OpenTheGovernment.org’s 2009 Secrecy Report Card

OpenTheGovernment.org released the latest edition of their annual Secrecy Report Card today. This year’s report card found slight decreases in government secrecy in the past year, though secrecy remains a serious problem in many areas of the federal government.

Special to this year’s report is an analysis of the Obama Administration’s track record on transparency. Despite many initial promising steps toward government openness, the Administration has disappointed open government groups, including AALL, with a number of decisions that promote secrecy. For example, the Administration has repeatedly used signing statements and the state secrets privilege to keep information secret, despite Obama’s promise to curb the use of both.

AALL is committed to ensuring that the new Administration follows through on its promises of “a new era of open Government.” We will continue to work with OpenTheGovernment.org to promote transparency at all levels of government.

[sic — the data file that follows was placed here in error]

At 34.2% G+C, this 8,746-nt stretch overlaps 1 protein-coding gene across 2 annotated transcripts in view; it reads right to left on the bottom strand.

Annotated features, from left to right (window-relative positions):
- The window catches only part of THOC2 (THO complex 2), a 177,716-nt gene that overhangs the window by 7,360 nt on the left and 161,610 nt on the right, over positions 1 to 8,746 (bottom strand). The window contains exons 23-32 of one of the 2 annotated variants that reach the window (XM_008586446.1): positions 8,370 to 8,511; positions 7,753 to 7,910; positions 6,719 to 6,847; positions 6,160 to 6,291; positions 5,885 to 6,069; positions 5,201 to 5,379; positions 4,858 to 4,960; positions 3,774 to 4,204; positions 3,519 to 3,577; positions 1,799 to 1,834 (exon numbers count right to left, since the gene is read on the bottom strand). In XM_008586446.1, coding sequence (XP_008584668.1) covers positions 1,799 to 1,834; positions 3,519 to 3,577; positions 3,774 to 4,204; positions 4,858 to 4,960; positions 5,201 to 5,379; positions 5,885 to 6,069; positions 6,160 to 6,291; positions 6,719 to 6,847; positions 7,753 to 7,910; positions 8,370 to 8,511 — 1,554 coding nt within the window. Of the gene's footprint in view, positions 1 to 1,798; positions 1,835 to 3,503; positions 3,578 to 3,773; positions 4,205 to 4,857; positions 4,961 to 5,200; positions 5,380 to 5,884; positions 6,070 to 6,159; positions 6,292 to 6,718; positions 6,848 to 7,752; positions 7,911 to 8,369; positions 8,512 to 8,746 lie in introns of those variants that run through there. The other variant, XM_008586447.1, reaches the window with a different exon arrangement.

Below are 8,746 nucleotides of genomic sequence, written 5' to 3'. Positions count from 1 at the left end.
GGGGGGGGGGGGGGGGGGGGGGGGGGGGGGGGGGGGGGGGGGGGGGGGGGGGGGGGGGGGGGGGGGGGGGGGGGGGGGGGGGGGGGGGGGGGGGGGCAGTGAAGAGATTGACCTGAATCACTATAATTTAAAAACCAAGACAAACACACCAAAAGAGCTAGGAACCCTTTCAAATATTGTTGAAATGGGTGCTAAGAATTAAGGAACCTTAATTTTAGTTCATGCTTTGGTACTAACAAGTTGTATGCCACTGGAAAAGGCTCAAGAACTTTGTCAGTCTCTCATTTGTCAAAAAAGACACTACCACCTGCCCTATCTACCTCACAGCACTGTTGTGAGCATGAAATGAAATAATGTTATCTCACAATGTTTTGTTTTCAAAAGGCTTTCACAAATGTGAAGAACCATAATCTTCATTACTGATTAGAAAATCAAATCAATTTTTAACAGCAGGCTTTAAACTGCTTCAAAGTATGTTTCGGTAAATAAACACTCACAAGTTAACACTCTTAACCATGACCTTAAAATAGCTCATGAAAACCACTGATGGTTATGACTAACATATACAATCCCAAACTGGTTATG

Findings of the 2009 Secrecy Report Card include:

  • Classification Activity Still Remains High
    In 2008, the number of original classification decisions decreased to 203,541, a 13% drop from 2007. The number of “derivative classifications” continues to climb.
  • FOIA Backlogs Slightly Reduced
    The federal government processed 17,689 more FOIA requests than it received in 2008. The net improvement is in part the result of significant backlog progress on the part of a few agencies.
  • Reported Invocations of the State Secrets Privilege Continue to Rise
    Invoked only 6 times between 1953 and 1976, the privilege has been used a reported 48 times—an average of 6 times per year in 8 years (through 2008)—more than double the average (2.46) in the previous 24 years.
  • Scientific and Technical Advice Increasingly Closed to Public
    65% of FACA committee hearings were closed to the public in 2008. The same number of meetings was closed in
    2008 as in 2007, but the total number of meetings fell—leaving fewer opportunities for public
    participation.

[Posted by Emily Feldman]

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